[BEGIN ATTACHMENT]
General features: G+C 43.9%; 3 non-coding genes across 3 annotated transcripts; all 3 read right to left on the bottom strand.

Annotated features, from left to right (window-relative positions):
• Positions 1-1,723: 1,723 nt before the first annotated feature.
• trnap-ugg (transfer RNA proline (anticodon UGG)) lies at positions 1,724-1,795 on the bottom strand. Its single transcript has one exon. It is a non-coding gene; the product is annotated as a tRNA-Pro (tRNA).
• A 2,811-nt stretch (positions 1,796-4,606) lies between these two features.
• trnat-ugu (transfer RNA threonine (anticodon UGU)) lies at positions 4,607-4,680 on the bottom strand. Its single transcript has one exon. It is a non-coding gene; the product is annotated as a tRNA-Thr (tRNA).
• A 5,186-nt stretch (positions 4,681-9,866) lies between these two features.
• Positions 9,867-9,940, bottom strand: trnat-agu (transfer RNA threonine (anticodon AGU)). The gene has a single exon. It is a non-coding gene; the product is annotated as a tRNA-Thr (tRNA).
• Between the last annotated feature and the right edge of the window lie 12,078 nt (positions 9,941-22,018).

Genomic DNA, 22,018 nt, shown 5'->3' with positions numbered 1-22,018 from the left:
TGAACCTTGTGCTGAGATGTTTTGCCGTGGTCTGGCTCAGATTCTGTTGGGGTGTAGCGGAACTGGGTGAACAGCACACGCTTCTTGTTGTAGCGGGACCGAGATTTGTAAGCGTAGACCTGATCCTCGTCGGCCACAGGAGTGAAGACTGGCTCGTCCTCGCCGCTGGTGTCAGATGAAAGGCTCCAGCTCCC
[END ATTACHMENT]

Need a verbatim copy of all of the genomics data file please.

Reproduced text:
General features: G+C 43.9%; 3 non-coding genes across 3 annotated transcripts; all 3 read right to left on the bottom strand.

Annotated features, from left to right (window-relative positions):
• Positions 1-1,723: 1,723 nt before the first annotated feature.
• trnap-ugg (transfer RNA proline (anticodon UGG)) lies at positions 1,724-1,795 on the bottom strand. Its single transcript has one exon. It is a non-coding gene; the product is annotated as a tRNA-Pro (tRNA).
• A 2,811-nt stretch (positions 1,796-4,606) lies between these two features.
• trnat-ugu (transfer RNA threonine (anticodon UGU)) lies at positions 4,607-4,680 on the bottom strand. Its single transcript has one exon. It is a non-coding gene; the product is annotated as a tRNA-Thr (tRNA).
• A 5,186-nt stretch (positions 4,681-9,866) lies between these two features.
• Positions 9,867-9,940, bottom strand: trnat-agu (transfer RNA threonine (anticodon AGU)). The gene has a single exon. It is a non-coding gene; the product is annotated as a tRNA-Thr (tRNA).
• Between the last annotated feature and the right edge of the window lie 12,078 nt (positions 9,941-22,018).

Genomic DNA, 22,018 nt, shown 5'->3' with positions numbered 1-22,018 from the left:
TGAACCTTGTGCTGAGATGTTTTGCCGTGGTCTGGCTCAGATTCTGTTGGGGTGTAGCGGAACTGGGTGAACAGCACACGCTTCTTGTTGTAGCGGGACCGAGATTTGTAAGCGTAGACCTGATCCTCGTCGGCCACAGGAGTGAAGACTGGCTCGTCCTCGCCGCTGGTGTCAGATGAAAGGCTCCAGCTCCC